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Semiformalishmaybe

White Knighting

To the extent that "White Knighting" is a real thing in activism, it's being called in an unfortunately specific context that invites an overly easy dismissal. For those unfamiliar with the term, it's usually used to criticise those who engage in activism on behalf of someone else, noting that they're essentially seeking to serve some (maybe disadvantaged community) with their activism and that they're doing it in a way particularly in need of such approval. The topic is almost always feminism.

I rarely use the term, because I think it's really, when a valid criticism, just a special case of a bigger problem. That problem being doing philosophy with the intent of seeking approval. Philosophy is an unavoidable part of life, whether done consciously or not. It is also not an activity that should be done for the approval of others, nor the sake of others; it is instead one of self-actualisation. When someone takes up a charitable cause, they do it because the harms in the obverse of the cause offend their values, not because they feel some special duty towards others. A good male feminist, or a white anti-racist isn't acting on anyone's behalf, nor do they need or particularly desire the approval of the communities they target; they in fact will have to deal with disapproval of some parts of any such communities; there are women who oppose feminism, or are of another flavour than theirs, just as there are movements of non-white ethnicities that are separatist, or who otherwise do not wish to aid such causes. Also, as those seeking to self-actualise rather than acting in the service of others, they can remain critical and fully engaged in communities rather than act as "allies" who seek mainly to "listen and aid", and they can take part in reasonable pluralism in a healthy way.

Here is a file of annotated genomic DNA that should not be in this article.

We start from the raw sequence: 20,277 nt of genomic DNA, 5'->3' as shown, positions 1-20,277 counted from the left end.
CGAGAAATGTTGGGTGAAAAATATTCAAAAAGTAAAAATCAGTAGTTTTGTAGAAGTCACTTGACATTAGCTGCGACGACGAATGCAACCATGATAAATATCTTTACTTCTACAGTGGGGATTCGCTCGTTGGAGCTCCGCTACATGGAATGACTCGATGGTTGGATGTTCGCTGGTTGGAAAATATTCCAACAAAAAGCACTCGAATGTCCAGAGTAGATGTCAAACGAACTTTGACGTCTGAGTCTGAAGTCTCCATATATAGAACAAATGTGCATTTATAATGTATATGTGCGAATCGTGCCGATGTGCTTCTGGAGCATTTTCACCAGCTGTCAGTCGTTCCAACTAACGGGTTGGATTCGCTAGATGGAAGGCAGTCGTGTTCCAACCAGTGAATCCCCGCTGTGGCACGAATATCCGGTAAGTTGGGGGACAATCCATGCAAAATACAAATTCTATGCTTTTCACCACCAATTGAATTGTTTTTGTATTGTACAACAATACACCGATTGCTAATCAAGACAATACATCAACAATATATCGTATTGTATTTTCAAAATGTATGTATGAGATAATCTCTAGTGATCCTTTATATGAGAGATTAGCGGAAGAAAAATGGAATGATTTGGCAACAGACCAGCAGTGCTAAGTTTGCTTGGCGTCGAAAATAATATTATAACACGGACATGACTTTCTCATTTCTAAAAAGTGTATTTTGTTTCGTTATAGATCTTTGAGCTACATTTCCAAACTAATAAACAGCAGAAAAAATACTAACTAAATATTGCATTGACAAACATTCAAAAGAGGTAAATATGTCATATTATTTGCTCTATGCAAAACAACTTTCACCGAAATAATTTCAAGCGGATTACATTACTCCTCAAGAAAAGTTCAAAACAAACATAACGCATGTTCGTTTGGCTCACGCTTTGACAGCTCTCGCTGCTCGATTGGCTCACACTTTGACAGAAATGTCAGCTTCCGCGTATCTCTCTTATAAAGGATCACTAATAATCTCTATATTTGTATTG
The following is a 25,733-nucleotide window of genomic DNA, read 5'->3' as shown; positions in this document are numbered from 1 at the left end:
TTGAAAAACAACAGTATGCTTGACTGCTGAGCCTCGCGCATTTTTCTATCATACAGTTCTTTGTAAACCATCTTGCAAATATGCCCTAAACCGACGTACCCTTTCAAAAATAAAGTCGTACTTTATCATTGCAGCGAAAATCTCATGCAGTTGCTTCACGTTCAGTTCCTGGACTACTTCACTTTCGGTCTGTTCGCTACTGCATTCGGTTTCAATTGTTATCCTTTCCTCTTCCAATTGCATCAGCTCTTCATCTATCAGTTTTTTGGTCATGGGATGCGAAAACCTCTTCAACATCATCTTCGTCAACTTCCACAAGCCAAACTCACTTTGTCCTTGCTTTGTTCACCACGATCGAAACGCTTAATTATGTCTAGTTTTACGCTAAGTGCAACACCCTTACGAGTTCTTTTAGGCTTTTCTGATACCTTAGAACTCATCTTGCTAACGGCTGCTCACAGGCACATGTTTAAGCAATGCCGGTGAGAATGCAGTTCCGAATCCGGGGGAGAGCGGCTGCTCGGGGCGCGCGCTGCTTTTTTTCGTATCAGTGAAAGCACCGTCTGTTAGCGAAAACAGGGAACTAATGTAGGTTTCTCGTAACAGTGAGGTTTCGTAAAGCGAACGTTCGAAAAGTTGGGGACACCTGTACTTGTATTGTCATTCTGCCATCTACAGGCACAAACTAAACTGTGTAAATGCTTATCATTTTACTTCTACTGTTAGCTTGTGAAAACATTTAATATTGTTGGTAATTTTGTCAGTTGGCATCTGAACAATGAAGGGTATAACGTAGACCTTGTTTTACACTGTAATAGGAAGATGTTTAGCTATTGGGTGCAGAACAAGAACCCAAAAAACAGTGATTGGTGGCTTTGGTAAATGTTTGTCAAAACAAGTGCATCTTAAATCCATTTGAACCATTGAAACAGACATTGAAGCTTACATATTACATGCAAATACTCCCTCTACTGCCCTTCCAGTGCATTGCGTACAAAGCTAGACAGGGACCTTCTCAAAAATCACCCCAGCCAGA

For those who would engage in activism, I tell you, be willing to argue with everyone, defer to nobody, don't be bothered by disapproval of other activists, don't be just an "ally", and if someone either says:

  • I'm in such a hostile world that I don't have time to explain my views or give you the benefit of the doubt
  • Always accept criticism as valid
  • My theory is objectively valid and yours is oppressive (unless yours comes from ill-will)
Then you should, in a tone suitable to the level of normativity they display, reject their pressuring.

None of this is meant to suggest that activists must work alone; far from it. Many of the achievements of activism have been reached through working together, and the advancement of ideas within activism require communication. It is meant to suggest that the form of collaboration and communication must be among fully equal participants aiming for ideals commonly held though, and this collaboration must be among equals who are all fully qualified to an opinion, rather than any group deferring to another (even a historically disenfranchised group). Problems of privilege must not be solved through creation of conversational privilege; they will be solved with new values giving rise to new ideals that people decide to fight for together.

Finally, and this is another reason not to use this term, we should not create an atmosphere hostile to people participating in movements that are not designed around them. Both the subservient activist (which I have been writing to discourage here) and the principled activist are valuable in getting things done. When a principled activist criticises a subservient activst, they should do so in a way that explains the broad problems of activism-as-being-about-a-group as opposed to the ideal of activism-as-being-about-values, and the term "white knighting" as a criticism doesn't lead them to a healthier position; it tells them to stop caring. That's not healthy; making someone a better activist means leading activists caught in unhealthy movements out of those movements without disconnecting them with a valuable cause, so even if someone is in activism because they seek the approval of some disadvantaged group of people, let's steer them away from crowd-pleasing and towards a better way of thinking about things.

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